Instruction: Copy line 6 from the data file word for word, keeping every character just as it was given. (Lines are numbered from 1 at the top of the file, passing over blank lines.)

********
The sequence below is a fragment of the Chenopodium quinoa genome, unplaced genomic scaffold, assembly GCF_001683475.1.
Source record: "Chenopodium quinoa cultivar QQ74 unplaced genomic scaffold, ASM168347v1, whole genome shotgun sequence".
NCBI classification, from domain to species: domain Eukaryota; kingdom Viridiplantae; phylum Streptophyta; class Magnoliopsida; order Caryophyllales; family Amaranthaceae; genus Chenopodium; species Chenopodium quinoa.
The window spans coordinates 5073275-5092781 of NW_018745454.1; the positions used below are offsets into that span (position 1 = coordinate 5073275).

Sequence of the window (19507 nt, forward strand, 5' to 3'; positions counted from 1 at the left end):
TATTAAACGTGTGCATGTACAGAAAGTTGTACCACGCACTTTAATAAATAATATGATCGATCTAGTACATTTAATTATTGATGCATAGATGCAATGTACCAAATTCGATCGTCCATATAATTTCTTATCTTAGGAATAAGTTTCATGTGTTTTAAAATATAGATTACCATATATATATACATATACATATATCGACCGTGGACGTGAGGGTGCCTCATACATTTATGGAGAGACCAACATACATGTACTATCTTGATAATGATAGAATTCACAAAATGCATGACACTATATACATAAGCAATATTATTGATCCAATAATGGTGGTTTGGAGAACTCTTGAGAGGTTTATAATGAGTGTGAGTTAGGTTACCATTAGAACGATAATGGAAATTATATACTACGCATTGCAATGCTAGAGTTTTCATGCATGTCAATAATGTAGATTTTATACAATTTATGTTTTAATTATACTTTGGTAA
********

TATTAAACGTGTGCATGTACAGAAAGTTGTACCACGCACTTTAATAAATAATATGATCGATCTAGTACATTTAATTATTGATGCATAGATGCAATGTACCAAATTCGATCGTCCATATAATTTCTTATCTTAGGAATAAGTTTCATGTGTTTTAAAATATAGATTACCATATATATATACATATACATATATCGACCGTGGACGTGAGGGTGCCTCATACATTTATGGAGAGACCAACATACATGTACTATCTTGATAATGATAGAATTCACAAAATGCATGACACTATATACATAAGCAATATTATTGATCCAATAATGGTGGTTTGGAGAACTCTTGAGAGGTTTATAATGAGTGTGAGTTAGGTTACCATTAGAACGATAATGGAAATTATATACTACGCATTGCAATGCTAGAGTTTTCATGCATGTCAATAATGTAGATTTTATACAATTTATGTTTTAATTATACTTTGGTAA